The Firefighter Dilemma

They’re big, strong, well trained and the ladies love them. Fire Departments across the world are well known and loved by the population because of the job they do. City administration on the other hand is starting to fall out of love with the fire department along with the other emergency services. It costs roughly 200 dollars a month to own a home in Thunder Bay. The money is spread throughout many different sectors and programs that the city offers. The money is used to repave streets, fix potholes and replace the broken bench at the park. The largest portion of your monthly bill goes to emergency services (65 dollars monthly). This works out to an annual basis of 33% of annual tax bill headed to police, fire and EMS. Now, these 3 services are all incredibly important and necessary but annual increases are forcing cities to cut in other areas to service these. Mainly due to wage increases and OT the price of policing, providing fire services and medical support continue to go up. One would think that the increase in wages is due to an increase in the work loads that these services provide. That assumption is sort of true and this is where the dilemma comes in.

Thunder Bay Fire and Rescue’s budget is roughly 25 million dollars which is an increase of 0.9% or 223,100 from last year. Thunder Bay Fire and Rescue responded to 7577 calls in 2010 (latest numbers available) or roughly $3300 per attended call. Their call rate increased from 2009 by almost 700 calls but 500 of those calls were medical in which EMS and Police would have responded as well. Calls attended (minus medical) were 3538 in 2010 which include 446 calls were they assisted or were cancelled on the way to the call. That increases the cost per call to $7066 dollars per response by a truck and its crew. Looking at the annual responses by the Fire Department since 2001 the biggest jump in calls has been medical. Of which they provide first response and basic medical attention. Fire costs in Thunder Bay are more expensive then other cities because of the sure size and layout of the city. Merging 2 into 1 and then have the population stagnate is one reason that costs are much higher then communities with similar populations. Just recently the fire department was given parity with local police officers which means a 6 million dollar cost increase over the contract (ending in 2014). That would push Thunder Bay fire to 31 million dollars annually in annual costs come 2014. So we have determined that the cost of operating a fire department in Thunder Bay is extremely expensive and that calls have remained relatively stable. This is the point where I believe we need to look at cutting costs within the Fire Department and transferring the costs to other organizations. Reducing the number of positions within Thunder Bay Fire will be the easiest way to reduce costs without affecting Fire response too much. Thunder Bay Fire has 210 members which is roughly the same as Thunder Bay Police currently have. So if we were to cut from Fire where should it go.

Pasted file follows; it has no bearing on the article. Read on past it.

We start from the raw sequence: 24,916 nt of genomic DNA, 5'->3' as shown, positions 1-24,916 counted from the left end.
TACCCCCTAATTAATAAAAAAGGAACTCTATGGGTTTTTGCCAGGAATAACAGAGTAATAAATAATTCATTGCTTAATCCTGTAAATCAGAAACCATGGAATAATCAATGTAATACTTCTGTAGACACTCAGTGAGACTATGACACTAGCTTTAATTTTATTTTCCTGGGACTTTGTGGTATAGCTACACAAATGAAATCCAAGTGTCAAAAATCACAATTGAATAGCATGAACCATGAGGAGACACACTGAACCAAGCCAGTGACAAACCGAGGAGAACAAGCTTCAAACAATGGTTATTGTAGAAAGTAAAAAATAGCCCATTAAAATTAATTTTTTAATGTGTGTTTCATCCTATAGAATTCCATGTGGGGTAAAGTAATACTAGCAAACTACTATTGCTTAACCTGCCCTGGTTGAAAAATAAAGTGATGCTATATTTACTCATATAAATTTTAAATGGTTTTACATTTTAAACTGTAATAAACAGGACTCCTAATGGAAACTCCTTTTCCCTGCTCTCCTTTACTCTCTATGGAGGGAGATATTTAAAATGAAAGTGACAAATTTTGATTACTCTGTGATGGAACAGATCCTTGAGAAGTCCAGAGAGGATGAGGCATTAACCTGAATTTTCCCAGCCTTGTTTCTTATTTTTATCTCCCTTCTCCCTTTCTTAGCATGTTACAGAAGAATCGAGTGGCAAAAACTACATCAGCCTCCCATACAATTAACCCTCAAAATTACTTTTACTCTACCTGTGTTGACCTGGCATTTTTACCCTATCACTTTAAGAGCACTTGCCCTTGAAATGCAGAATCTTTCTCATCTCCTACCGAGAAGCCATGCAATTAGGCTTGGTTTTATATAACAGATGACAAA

An increased budget should be given to Thunder Bay Police and Superior North EMS. This would allow them to hire more staff and deal with the crushing workload they are facing.

EMS responds to 25,000 calls a year with 190 front line staff. Their budget was 7.3 million dollars from the City of Thunder Bay (more from outlying communities) which increased 8.4% or $568,100. I was unable to find information on the level of calls from the same period as Thunder Bay Fire provided. I was able to find their future growth in calls and they believe it to be staggering. Superior North EMS calls the next 10 years the ‘age tsunami’ as many in Thunder Bay grow beyond the 65+ range and become “super-users” of EMS resources. The call volumes of 911 calls are expected to rise substantially while their resources continue to be stretched by a slow turn around rate at the hospital, and aging population and burn out by paramedics. If we were to reduce the costs associated with Thunder Bay Fire I believe that this is where a majority of the money should be spent. Thunder Bay’s population is aging and the resources are being stretched to their limit. If we don’t provide the service with an adequate amount of money it will break and fall apart. This service is expecting major jump in call volume while the Fire department is seeing a steady volume of calls. We can trim at the fire service in order to provide the necessary tools where they are needed the most. Superior North EMS average cost per call is $292 dollars per call which is much lower then the $3300 it costs for the Fire Department. Many of the calls they both respond too with EMS taking over and providing more extensive medical services. There is an opportunity to provide better medical care by giving paramedics the money they need to deal with the upcoming ‘age tsunami’.